Elon Musk still thinks a Mars colony will save us from a future dark age

Elon Musk still thinks a Mars colony will save us from a future dark age
Elon Musk still thinks a Mars colony will save us from a future dark age

The head of SpaceX and Tesla came to SXSW this week and gave a grave talk about the future of humanity

Elon Musk’s surprise SXSW talk this morning was a heavy and grave affair, full of discussion around all the ways humanity may be doomed in the future: from carbon in the atmosphere, World War III, and above all, runaway artificial intelligence. We have, many times, listened to Musk warn the public about these threats. That’s why the SpaceX and Tesla CEO thinks there is such a strong need to colonize Mars and maybe the Moon — as a safety net for humanity.

But here at SXSW — a tech, culture, and marketing extravaganza where people are ostensibly excited about the future — Musk’s words provided a stark deviation from the overhyped prognostications about how tech will change the world for the better. In some ways, it also feels like Musk is only ratcheting up his rhetoric on these subjects.

“There’s likely to be another dark ages… particularly if there’s a third world war,” Musk stressed, arguing that a Mars colony would stay away from the battle on Earth and carry the torch of human culture forward. He believes that the best way to ensure these dark ages are “shortened” is by having humans on other planets come back and rebuild.

Musk’s ventures, electric car maker Tesla and rocket transport outfit SpaceX, are designed specifically to help stave off these dangers, and in a worst-case scenario, provide humanity the tools to escape them. Yet Musk took his time in Austin to give the audience another wake-up call regarding a threat no amount of climate change measures or anti-war rhetoric can help. “Mark my words,” Musk told the crowd, “AI is far more dangerous than nukes. So why do we have no regulatory oversight?”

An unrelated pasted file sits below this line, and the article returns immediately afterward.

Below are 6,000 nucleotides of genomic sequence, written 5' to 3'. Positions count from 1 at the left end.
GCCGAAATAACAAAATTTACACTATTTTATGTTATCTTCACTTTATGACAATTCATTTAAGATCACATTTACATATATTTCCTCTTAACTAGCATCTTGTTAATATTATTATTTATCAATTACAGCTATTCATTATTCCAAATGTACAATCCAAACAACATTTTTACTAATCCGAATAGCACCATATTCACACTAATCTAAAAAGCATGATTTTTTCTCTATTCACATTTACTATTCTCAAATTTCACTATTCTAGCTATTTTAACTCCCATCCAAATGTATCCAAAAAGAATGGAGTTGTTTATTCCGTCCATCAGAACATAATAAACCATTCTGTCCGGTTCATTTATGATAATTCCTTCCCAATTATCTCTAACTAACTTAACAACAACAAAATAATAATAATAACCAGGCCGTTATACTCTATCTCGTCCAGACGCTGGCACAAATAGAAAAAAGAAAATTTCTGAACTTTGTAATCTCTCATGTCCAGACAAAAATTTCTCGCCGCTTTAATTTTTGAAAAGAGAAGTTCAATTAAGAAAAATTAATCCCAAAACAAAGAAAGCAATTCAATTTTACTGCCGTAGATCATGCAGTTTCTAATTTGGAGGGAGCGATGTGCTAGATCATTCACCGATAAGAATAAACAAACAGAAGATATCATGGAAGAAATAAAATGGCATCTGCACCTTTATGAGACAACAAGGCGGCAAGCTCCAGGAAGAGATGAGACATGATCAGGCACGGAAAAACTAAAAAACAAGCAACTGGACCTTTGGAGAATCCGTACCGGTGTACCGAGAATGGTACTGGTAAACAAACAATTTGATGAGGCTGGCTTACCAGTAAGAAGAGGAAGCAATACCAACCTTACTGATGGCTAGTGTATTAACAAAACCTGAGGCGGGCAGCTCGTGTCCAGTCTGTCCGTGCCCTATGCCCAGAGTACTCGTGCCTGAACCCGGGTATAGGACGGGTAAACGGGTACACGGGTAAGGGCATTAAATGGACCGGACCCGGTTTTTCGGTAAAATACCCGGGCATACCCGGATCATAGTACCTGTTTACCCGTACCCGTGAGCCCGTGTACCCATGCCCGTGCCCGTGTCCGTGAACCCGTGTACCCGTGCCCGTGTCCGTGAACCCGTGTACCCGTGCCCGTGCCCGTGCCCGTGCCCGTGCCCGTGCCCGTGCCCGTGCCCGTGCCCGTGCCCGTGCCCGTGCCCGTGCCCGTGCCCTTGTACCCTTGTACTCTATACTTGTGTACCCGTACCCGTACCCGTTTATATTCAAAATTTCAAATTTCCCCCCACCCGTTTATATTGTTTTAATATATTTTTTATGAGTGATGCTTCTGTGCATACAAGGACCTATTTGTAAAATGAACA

In some ways, Musk was revisiting his favorite talking points. Musk’s comments about AI here echo ones he’s made before as far back as 2014. He’s also reminded the public many times before that there is a very real possibility that a nuclear war could devastate the planet and that colonizing the Solar System is the only certain way to mitigate against such an extinction event.

Musk repeated comments he made last summer about government regulation of AI as well, warning today at SXSW that AI researchers are not to be as worried about the threat of machines as they should be. “The biggest issue I see with so-called AI experts is they think they know more than they do. They think they’re smarter than they are,” he said. “This plagues smart people… they don’t like the idea that a machine could be smarter than them, so they discount the idea,” Musk told the crowd.

Of course, you can view Musk’s cynical comments as fear mongering that is just as shallow as your standard SXSW fluff, just on the other end of the spectrum. And Musk is known —especially in the AI research community — as someone who likes to make headlines more than get his hands dirty studying the math, philosophy, and ethics necessary to make sense of software as smart or smarter than human beings. (Musk recently stepped down from the board of AI safety nonprofit OpenAI due to avoid a conflict of interest given Tesla’s work on autonomous driving systems.)

But Musk has time and again showed that he has a firm grip on a fair number of complex subjects, from rocket science to car manufacturing to, apparently, neuroscience. “I’m very close to the cutting edge in AI and it scares the hell out of me,” Musk told the crowd. He reminded the audience in Austin that his new brain-computer interface company, Neuralink, is designed to help humans keep pace with AI by merging with software, a science fiction concept that feels far, if not impossibly so, from reality at the moment. “Neuralink is trying to help if that regard by creating a high bandwidth interface between AI and the human brain,” Musk added.

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